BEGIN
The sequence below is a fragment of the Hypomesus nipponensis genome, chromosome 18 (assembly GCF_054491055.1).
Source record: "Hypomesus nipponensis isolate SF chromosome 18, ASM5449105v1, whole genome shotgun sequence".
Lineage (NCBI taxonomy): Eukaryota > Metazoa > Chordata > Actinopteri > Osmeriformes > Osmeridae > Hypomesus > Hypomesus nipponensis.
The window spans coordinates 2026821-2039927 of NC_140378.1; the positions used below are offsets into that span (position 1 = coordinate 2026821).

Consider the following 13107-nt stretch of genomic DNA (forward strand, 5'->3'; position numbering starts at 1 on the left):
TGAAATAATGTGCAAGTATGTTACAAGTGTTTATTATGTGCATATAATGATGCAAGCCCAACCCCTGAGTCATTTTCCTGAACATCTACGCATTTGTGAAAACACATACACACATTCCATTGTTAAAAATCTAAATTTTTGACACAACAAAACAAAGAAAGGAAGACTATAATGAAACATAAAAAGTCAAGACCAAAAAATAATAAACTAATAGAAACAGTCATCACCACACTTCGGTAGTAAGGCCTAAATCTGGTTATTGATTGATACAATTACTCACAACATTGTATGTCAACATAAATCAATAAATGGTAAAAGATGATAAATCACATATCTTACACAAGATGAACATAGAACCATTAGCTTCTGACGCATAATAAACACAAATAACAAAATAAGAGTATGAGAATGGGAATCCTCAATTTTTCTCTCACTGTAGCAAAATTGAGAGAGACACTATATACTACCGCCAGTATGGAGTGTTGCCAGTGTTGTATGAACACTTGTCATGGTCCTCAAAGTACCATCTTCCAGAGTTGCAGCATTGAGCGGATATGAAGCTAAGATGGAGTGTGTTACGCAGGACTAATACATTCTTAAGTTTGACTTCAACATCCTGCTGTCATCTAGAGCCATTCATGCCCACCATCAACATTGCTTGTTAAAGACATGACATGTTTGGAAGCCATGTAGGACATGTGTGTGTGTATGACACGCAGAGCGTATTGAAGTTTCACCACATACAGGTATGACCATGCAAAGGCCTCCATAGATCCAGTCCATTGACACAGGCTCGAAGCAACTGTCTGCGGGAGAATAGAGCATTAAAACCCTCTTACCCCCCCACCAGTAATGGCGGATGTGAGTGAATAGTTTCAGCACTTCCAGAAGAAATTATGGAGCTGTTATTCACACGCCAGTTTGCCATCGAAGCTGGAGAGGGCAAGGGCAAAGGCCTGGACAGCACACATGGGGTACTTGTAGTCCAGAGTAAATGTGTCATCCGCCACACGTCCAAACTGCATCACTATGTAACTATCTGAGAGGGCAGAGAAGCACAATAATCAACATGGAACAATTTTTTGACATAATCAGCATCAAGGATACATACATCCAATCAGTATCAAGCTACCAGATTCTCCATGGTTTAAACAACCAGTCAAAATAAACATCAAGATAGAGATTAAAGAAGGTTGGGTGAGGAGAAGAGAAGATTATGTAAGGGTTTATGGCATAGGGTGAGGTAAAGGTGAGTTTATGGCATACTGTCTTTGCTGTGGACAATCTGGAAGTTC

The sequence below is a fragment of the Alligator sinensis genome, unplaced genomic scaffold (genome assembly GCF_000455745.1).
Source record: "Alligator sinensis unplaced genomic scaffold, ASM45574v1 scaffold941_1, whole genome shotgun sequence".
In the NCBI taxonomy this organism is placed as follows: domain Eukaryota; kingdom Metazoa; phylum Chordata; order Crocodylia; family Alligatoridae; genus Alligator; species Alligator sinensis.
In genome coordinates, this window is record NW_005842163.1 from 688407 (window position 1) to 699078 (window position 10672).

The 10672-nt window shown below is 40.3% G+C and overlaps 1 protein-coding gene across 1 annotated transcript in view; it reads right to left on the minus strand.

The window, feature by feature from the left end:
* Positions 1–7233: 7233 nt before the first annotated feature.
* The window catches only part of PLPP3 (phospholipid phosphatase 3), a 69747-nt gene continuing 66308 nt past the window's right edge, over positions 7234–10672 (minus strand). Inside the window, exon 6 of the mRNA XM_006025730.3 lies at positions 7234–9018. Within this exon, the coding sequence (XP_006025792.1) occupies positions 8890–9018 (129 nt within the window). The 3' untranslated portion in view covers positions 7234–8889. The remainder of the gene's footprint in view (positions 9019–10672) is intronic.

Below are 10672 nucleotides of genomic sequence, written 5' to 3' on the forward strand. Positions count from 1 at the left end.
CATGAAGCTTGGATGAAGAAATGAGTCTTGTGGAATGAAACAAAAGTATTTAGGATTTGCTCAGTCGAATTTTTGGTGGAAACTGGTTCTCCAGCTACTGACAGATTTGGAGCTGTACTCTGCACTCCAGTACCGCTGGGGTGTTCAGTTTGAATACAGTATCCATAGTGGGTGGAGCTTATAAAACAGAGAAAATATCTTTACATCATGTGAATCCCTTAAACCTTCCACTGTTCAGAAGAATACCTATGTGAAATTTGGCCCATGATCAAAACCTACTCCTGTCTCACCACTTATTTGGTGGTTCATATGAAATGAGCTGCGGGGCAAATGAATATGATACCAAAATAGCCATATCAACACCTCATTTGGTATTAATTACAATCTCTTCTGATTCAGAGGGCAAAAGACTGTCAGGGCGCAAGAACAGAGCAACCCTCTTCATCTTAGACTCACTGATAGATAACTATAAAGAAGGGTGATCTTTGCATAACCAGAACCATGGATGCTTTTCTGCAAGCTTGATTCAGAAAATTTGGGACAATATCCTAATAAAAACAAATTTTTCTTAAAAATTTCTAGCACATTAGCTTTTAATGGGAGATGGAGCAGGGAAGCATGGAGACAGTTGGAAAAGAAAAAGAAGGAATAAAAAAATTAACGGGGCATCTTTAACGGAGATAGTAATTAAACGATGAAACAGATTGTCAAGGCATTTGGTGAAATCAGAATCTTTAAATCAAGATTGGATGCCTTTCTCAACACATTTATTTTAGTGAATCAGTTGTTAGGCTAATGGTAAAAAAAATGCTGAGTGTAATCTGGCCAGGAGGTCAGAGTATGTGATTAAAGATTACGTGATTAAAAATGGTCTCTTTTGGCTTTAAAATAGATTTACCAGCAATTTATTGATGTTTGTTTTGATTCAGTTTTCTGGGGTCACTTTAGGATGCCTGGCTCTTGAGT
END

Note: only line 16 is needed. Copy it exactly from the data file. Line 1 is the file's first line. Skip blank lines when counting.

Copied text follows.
CATGAAGCTTGGATGAAGAAATGAGTCTTGTGGAATGAAACAAAAGTATTTAGGATTTGCTCAGTCGAATTTTTGGTGGAAACTGGTTCTCCAGCTACTGACAGATTTGGAGCTGTACTCTGCACTCCAGTACCGCTGGGGTGTTCAGTTTGAATACAGTATCCATAGTGGGTGGAGCTTATAAAACAGAGAAAATATCTTTACATCATGTGAATCCCTTAAACCTTCCACTGTTCAGAAGAATACCTATGTGAAATTTGGCCCATGATCAAAACCTACTCCTGTCTCACCACTTATTTGGTGGTTCATATGAAATGAGCTGCGGGGCAAATGAATATGATACCAAAATAGCCATATCAACACCTCATTTGGTATTAATTACAATCTCTTCTGATTCAGAGGGCAAAAGACTGTCAGGGCGCAAGAACAGAGCAACCCTCTTCATCTTAGACTCACTGATAGATAACTATAAAGAAGGGTGATCTTTGCATAACCAGAACCATGGATGCTTTTCTGCAAGCTTGATTCAGAAAATTTGGGACAATATCCTAATAAAAACAAATTTTTCTTAAAAATTTCTAGCACATTAGCTTTTAATGGGAGATGGAGCAGGGAAGCATGGAGACAGTTGGAAAAGAAAAAGAAGGAATAAAAAAATTAACGGGGCATCTTTAACGGAGATAGTAATTAAACGATGAAACAGATTGTCAAGGCATTTGGTGAAATCAGAATCTTTAAATCAAGATTGGATGCCTTTCTCAACACATTTATTTTAGTGAATCAGTTGTTAGGCTAATGGTAAAAAAAATGCTGAGTGTAATCTGGCCAGGAGGTCAGAGTATGTGATTAAAGATTACGTGATTAAAAATGGTCTCTTTTGGCTTTAAAATAGATTTACCAGCAATTTATTGATGTTTGTTTTGATTCAGTTTTCTGGGGTCACTTTAGGATGCCTGGCTCTTGAGT